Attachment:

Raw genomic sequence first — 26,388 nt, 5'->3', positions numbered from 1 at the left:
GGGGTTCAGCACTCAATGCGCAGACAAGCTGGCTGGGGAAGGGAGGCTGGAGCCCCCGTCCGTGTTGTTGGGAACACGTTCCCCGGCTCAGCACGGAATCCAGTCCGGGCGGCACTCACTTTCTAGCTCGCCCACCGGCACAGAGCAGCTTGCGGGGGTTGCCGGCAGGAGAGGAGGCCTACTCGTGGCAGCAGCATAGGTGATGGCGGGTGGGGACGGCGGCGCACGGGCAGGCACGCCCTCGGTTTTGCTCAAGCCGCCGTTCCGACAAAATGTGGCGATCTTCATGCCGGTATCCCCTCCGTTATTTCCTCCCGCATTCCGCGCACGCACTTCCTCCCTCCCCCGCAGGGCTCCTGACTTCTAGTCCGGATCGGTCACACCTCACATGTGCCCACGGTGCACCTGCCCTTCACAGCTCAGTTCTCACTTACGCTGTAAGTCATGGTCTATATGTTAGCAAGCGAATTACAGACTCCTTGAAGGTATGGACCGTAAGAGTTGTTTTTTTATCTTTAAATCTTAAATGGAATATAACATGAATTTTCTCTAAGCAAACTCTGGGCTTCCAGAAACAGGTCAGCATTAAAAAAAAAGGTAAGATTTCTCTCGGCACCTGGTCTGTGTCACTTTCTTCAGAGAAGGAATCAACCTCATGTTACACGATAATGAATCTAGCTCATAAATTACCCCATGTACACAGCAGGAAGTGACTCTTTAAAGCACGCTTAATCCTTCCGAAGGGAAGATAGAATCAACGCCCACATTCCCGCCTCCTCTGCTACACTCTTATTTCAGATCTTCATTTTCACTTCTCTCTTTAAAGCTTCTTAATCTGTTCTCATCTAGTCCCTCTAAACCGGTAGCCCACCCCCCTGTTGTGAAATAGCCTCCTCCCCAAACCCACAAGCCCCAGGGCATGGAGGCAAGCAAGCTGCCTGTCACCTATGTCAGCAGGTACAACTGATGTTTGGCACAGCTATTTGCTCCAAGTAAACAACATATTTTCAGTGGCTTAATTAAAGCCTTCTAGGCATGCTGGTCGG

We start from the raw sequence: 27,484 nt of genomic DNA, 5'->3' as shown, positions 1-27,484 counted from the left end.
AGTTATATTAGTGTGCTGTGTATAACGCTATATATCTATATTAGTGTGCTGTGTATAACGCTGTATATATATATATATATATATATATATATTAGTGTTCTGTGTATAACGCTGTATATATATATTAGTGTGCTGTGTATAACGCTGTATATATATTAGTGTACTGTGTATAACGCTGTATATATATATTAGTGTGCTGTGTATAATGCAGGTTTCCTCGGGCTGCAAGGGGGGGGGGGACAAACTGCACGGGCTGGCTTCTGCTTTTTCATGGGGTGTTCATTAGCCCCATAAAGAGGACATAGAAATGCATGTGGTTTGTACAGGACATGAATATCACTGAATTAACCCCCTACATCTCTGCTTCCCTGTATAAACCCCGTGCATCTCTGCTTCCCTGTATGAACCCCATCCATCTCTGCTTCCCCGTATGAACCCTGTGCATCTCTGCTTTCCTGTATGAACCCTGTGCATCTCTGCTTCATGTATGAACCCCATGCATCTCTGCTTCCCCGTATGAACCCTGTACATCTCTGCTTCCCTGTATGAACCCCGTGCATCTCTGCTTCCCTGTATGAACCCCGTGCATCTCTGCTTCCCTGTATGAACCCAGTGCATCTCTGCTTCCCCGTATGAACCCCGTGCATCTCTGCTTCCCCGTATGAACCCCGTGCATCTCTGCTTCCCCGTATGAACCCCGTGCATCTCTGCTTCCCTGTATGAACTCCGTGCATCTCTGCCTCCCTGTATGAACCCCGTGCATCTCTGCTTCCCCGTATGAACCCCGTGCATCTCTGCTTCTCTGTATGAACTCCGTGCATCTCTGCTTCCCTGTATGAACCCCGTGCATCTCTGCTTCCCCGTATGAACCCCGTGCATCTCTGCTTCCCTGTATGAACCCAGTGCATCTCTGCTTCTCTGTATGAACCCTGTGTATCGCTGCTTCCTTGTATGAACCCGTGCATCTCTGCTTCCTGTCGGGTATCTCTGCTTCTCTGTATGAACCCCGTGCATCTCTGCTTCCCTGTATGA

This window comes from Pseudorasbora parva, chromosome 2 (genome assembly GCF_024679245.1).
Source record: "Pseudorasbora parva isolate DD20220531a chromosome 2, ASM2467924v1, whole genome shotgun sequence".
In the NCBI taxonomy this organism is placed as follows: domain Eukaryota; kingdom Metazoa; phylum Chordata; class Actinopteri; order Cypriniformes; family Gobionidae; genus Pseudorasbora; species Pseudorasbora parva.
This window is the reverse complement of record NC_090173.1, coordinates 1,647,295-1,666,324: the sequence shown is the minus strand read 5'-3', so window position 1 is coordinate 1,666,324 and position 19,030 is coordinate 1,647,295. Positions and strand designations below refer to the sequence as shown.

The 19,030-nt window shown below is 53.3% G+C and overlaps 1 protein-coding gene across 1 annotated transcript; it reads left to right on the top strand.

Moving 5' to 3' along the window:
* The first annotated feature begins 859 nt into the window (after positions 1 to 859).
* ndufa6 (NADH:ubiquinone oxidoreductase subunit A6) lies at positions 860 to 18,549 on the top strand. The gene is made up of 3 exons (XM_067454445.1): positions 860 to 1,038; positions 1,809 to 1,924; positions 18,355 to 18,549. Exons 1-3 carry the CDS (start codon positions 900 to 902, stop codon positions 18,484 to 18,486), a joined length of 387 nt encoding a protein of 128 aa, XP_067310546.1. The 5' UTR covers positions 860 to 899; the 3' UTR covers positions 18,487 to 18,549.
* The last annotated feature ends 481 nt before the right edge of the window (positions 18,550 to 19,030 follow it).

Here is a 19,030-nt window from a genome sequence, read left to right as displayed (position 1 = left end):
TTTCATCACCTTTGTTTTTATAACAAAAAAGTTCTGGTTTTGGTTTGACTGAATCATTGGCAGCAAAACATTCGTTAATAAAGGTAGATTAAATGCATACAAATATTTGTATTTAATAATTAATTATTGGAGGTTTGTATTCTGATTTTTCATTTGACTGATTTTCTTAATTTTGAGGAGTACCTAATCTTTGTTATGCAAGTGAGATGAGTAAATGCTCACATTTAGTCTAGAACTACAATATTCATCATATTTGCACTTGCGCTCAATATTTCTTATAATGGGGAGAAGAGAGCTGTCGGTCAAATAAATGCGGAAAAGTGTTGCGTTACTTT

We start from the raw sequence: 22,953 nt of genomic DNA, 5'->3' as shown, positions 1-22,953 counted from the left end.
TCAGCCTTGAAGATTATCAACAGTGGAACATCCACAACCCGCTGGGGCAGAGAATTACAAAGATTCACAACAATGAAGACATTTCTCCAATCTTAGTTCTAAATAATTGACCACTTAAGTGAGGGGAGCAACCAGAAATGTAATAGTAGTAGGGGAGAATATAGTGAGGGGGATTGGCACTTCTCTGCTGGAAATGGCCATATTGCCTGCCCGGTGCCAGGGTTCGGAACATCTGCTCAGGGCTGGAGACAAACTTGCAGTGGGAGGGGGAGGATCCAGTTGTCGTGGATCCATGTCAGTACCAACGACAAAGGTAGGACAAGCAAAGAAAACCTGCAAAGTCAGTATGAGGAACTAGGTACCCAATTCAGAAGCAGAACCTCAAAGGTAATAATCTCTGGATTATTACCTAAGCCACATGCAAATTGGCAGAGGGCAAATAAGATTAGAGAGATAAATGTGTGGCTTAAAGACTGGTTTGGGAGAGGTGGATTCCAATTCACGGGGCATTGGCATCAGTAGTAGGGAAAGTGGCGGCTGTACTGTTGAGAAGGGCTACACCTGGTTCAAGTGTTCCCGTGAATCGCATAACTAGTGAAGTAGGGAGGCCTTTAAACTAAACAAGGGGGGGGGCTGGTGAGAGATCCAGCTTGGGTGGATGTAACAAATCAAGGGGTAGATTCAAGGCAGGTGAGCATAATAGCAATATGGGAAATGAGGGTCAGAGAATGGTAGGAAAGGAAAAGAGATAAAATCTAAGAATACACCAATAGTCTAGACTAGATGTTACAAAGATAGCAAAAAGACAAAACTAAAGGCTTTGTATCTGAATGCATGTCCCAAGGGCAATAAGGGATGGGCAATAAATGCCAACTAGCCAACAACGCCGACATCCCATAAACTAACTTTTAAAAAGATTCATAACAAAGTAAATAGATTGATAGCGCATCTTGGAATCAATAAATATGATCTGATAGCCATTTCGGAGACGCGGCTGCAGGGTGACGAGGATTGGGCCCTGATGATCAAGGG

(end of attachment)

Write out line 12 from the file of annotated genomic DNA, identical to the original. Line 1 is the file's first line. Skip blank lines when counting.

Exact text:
* ndufa6 (NADH:ubiquinone oxidoreductase subunit A6) lies at positions 860 to 18,549 on the top strand. The gene is made up of 3 exons (XM_067454445.1): positions 860 to 1,038; positions 1,809 to 1,924; positions 18,355 to 18,549. Exons 1-3 carry the CDS (start codon positions 900 to 902, stop codon positions 18,484 to 18,486), a joined length of 387 nt encoding a protein of 128 aa, XP_067310546.1. The 5' UTR covers positions 860 to 899; the 3' UTR covers positions 18,487 to 18,549.